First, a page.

Rebellion and Respect: Kennedy Center Celebrates Blue Note's 75th Anniversary

Franz A. Matzner By

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Jazz has always been socially conscious music, these [players] were renegades. —Terence Blanchard
Blue Note Record's significance to modern music is as inarguable as its story is remarkable. Over its 75 year lifespan the label has recorded many of jazz's defining artists, its evolution tracing the trajectory of America's most significant musical form from its beginnings to its present day diverse manifestations.

It is therefore especially auspicious that the celebration of its 75th anniversary took place at the Kennedy Center just as the center welcomes experimentalist Jason Moran as its now long-term artistic director, fulfilling a commitment to the musical form begun by the groundbreaking Billy Taylor when he established a jazz program at the Center over two decades ago.

When the Kennedy Center initiated its jazz program few major arts centers had so thoroughly embraced jazz. The importance of this infiltration into the country's dedicated forum for performance art cannot be overstated. Jazz was now being regaled in the same halls as more traditionally lauded forms like Opera, classical, and dance. Yet, under Taylor's guidance, jazz was always presented as a living, breathing art form grounded equally in the concert hall as the club. In fact, the Kennedy Center took the innovative step of erecting a jazz club smack in the middle of the Center. The KC Club quickly established itself as a premier venue for cutting edge performance in a comfortable, relaxed setting. Under Moran's guidance, the Kennedy Center continues to balance casting a spotlight on jazz's history, educational outreach, and more than ever, avant-garde experimentation.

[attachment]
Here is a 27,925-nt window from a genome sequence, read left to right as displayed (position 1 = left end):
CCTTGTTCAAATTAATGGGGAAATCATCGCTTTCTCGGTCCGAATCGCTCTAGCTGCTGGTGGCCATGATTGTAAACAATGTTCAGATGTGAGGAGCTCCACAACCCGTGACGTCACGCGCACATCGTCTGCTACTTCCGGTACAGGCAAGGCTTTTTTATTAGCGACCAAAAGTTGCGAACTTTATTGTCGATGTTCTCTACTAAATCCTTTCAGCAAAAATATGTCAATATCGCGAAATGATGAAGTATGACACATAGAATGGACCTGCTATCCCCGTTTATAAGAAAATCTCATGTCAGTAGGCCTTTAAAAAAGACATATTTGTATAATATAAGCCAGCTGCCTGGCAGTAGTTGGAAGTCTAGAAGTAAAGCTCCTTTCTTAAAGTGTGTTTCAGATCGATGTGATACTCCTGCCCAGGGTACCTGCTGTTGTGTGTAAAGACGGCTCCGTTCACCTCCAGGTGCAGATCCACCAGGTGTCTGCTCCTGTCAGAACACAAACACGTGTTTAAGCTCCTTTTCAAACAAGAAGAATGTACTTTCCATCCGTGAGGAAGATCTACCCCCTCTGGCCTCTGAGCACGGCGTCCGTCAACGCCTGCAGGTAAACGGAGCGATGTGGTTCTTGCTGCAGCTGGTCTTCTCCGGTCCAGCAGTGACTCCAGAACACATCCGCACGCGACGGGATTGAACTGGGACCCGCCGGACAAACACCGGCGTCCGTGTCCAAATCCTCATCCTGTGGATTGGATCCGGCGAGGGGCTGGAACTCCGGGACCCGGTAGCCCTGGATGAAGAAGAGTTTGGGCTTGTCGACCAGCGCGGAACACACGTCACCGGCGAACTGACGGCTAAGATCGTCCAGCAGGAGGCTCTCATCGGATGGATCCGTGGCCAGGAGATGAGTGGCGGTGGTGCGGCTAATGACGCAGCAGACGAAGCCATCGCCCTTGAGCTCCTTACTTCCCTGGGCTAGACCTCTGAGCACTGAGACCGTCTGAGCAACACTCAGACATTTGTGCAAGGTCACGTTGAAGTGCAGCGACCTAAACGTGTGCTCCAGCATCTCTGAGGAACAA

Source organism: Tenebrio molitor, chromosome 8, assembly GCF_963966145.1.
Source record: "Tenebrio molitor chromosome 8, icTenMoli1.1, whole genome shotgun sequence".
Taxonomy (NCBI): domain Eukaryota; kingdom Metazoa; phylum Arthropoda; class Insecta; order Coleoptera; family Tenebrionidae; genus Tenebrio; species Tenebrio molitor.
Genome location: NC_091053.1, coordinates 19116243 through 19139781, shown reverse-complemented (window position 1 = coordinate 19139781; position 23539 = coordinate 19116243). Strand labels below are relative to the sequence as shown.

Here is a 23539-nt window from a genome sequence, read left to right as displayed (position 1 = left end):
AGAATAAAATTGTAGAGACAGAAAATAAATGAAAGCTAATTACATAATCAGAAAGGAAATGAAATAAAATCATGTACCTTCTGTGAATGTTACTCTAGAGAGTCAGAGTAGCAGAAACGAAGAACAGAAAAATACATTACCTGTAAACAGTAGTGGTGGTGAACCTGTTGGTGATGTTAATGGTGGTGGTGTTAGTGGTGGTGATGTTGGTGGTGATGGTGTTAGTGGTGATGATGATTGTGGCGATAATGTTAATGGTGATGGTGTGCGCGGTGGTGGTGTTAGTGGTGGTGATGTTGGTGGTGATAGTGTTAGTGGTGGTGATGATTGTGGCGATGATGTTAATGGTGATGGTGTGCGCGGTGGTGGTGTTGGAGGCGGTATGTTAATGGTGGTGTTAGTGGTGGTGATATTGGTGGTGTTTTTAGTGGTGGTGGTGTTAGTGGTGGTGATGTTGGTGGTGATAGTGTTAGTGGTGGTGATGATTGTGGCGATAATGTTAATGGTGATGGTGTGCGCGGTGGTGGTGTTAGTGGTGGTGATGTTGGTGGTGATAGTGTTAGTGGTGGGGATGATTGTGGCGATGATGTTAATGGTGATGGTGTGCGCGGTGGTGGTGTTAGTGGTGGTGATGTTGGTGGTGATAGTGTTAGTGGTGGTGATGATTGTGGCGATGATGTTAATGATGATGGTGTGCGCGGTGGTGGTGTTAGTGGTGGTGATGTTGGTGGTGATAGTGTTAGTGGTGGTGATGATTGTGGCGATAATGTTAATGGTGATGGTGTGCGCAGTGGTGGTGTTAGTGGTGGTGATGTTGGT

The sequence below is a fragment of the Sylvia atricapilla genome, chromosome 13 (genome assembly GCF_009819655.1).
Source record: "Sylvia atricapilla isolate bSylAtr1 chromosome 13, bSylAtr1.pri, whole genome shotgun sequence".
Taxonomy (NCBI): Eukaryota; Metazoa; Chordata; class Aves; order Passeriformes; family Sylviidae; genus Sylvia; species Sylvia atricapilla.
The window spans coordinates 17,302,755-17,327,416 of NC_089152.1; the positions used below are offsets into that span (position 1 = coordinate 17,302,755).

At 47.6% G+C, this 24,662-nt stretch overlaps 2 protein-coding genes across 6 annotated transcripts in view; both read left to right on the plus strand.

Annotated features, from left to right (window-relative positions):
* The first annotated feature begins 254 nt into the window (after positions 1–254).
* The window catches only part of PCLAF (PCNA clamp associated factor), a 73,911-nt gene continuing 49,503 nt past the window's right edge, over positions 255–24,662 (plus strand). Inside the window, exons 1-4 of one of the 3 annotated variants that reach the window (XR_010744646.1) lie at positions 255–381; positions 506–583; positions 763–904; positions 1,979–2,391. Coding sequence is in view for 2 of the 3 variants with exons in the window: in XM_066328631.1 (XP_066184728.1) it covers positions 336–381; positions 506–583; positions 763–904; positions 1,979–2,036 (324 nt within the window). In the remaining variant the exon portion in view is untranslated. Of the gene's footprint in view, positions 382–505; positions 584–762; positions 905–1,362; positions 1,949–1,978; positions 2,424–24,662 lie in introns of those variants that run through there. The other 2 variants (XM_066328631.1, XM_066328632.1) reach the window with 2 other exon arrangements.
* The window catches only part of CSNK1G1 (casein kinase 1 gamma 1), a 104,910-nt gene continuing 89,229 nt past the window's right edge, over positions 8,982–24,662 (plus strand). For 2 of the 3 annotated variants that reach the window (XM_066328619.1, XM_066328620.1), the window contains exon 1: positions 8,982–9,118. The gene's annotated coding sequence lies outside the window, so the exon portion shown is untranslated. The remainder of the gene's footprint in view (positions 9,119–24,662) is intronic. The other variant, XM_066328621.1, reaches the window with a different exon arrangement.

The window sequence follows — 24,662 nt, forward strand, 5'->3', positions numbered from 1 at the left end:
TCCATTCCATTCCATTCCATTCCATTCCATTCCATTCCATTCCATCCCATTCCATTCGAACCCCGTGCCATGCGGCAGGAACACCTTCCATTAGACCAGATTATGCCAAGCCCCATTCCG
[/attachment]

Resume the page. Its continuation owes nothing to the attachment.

These three themes were evident during the entirety of the Blue Note celebration which emphasized the label's historical contributions while putting its current artists front and center. Over the course of the week a huge cast of performers spanning multiple jazz styles occupied every corner of the Kennedy Center, including its main stages, the free daily Millennium Stage, exhibit spaces, and the recently established Crossroads Club.

On tap were Fabian Almazan, Brian Blade, Terence Blanchard, Lou Donaldson, Robert Glasper, Derrick Hodge, Bobby Hutcherson, Norah Jones, Lionel Loueke, Joe Lovano, John Patitucci, Danilo Pérez, Dianne Reeves, Kendrick Scott, Marlena Shaw, Wayne Shorter, Dr. Lonnie Smith, McCoy Tyner, and others. Many of these artists performed multiple times in differing configurations, showcasing jazz's trio, quartet, and larger ensemble formations, as well as its current stylistic diversity.

Audiences heard straight ahead jazz, modernist masters like the Wayne Shorter Quartet, and genre-colliding experiments from Derek Hodges and the Robert Glasper Experiment. An example of the Kennedy Center's evolving programming, Glasper performed in the Crossroads Club. Built inside the Center, the dance club—replete with dance floor and multiple bars—provides a platform for modern, multi-genre music and mirroring Taylor's KC Club innovation breaks the mold by placing jazz's more electric players in their natural context. A perfect set piece for Glasper's genre busting music, the silvery drapes and custom white sofas echoed the bands disco inflections, robotic vocals, and art-soul contours.

The celebration's musical series culminated in an extended concert that delivered an aural portrait of Blue Note jazz via multiple performances from some of jazz's most prominent artists. Live streamed by NPR, the music unfolded against a backdrop of Blue Note album covers presented in chronological order, with Moran and Blue Note president Don Was presiding. For the opening piece, Moran and Glasper performed a stellar piano duet of "Boogie Woogie Stomp," the first Blue Note recording. Their take heralded the ensuing night of music which deftly melded historical perspective with contemporary style as it marched from one memorable tune to another. Lou Donaldson and Dr. Lonnie Smith delved into the blues with "Blues Walk," "Whiskey Drinkin' Woman," and "Alligator Boogaloo." Smith's distinct organ sound, the band's low and slow swing, and Donaldon's humorous repartee crafted an inviting picture of sixties jazz's straight ahead roots. Joe Lovano regaled the audience with a combination of "Fort Worth/ I'm All for You," while National Endowment of the Arts Masters Bobby Hutcherson and McCoy Tyner performed a commanding series of selections ending with the dynamic "African Village." Dianne Reeves assumed the stage for renditions of "Dreams" and a dramatic Terence Blanchard arrangement of "Stormy Weather." Blanchard then led a standout performance of his textured "Wandering Wonder."